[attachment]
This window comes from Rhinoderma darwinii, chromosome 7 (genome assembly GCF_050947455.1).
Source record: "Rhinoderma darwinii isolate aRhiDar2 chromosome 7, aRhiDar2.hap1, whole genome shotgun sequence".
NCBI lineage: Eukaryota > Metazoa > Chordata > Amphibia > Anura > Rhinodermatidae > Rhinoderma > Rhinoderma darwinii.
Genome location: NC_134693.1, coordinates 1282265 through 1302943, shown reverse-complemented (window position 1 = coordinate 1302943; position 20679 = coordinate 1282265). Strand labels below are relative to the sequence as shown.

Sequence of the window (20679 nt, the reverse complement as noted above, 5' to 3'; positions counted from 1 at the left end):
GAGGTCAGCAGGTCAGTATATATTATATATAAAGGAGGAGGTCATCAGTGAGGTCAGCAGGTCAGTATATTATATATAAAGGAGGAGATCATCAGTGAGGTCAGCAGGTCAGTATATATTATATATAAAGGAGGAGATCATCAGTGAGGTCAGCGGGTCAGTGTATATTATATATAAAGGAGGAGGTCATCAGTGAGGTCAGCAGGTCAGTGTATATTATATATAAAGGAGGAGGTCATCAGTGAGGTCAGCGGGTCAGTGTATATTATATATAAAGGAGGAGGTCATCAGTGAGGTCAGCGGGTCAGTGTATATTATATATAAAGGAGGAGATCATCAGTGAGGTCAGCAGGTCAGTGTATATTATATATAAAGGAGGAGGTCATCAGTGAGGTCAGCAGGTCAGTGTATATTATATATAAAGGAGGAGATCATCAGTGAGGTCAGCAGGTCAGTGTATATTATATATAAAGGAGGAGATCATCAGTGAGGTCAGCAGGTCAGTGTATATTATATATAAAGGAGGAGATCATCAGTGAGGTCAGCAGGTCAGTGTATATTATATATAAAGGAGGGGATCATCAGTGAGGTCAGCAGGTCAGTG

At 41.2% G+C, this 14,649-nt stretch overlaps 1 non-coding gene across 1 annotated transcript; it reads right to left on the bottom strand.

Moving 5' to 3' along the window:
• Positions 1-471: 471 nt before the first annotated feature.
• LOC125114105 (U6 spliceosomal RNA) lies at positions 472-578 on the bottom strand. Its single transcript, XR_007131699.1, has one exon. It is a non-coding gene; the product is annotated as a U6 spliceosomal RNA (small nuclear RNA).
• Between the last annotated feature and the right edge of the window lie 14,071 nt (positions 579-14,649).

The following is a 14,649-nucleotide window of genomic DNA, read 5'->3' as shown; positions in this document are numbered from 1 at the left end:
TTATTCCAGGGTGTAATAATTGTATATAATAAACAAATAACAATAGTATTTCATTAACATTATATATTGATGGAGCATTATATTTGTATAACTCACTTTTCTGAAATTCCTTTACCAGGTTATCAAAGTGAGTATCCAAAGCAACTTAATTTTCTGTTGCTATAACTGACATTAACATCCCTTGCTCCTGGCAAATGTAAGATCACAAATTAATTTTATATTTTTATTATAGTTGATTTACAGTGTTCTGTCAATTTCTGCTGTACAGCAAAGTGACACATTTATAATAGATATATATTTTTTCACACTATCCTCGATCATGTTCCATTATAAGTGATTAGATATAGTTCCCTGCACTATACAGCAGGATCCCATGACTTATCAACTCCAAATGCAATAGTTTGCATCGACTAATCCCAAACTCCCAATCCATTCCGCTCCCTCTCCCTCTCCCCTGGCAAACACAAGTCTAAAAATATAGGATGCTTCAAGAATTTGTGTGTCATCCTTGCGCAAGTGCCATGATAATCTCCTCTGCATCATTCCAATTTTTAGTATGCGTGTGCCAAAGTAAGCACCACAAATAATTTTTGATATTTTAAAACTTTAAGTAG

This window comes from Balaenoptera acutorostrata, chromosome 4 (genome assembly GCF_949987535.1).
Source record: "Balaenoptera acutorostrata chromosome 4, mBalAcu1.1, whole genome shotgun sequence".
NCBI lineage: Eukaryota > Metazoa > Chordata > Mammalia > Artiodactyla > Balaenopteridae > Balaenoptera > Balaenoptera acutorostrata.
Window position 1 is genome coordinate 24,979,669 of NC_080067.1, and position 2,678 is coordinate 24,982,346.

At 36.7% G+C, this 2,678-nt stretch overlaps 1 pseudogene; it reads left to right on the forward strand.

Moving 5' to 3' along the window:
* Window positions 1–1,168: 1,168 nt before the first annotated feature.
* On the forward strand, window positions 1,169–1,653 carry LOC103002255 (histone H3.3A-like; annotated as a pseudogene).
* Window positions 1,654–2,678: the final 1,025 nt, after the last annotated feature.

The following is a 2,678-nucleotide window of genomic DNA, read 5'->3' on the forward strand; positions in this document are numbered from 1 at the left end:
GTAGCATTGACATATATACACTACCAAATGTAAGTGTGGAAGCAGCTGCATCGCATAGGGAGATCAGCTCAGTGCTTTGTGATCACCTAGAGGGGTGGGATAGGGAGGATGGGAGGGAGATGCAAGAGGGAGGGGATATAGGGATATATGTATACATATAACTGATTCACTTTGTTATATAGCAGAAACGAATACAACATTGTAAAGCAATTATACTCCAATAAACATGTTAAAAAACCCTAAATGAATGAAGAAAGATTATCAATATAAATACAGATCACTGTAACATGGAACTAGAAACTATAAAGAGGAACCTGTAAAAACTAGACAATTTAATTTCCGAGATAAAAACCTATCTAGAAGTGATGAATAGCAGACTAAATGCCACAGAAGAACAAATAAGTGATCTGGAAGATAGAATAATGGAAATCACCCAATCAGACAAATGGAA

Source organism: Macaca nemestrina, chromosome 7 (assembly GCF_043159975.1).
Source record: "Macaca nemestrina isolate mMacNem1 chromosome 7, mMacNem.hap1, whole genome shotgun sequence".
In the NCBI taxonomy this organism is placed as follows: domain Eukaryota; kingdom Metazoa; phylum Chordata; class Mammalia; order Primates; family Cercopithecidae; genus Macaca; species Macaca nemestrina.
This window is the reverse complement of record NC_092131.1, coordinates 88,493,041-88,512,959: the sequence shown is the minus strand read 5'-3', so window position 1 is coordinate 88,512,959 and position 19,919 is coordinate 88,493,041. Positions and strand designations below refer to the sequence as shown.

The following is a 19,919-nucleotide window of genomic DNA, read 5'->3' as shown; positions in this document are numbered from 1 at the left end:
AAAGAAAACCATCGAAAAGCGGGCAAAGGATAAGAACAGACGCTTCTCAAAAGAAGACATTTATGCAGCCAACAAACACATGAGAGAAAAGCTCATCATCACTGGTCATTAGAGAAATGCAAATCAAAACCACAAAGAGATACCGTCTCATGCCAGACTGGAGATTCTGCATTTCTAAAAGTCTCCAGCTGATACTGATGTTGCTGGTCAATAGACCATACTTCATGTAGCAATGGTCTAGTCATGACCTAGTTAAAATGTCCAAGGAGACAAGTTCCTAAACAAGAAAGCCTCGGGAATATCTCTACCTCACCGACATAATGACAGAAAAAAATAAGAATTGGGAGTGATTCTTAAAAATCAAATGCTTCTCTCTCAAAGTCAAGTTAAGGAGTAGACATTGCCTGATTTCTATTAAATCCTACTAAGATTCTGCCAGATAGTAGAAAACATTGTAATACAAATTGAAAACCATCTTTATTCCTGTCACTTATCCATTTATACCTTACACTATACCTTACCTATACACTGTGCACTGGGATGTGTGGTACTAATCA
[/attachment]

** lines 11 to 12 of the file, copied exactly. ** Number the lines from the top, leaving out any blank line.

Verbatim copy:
• Between the last annotated feature and the right edge of the window lie 14,071 nt (positions 579-14,649).

The following is a 14,649-nucleotide window of genomic DNA, read 5'->3' as shown; positions in this document are numbered from 1 at the left end: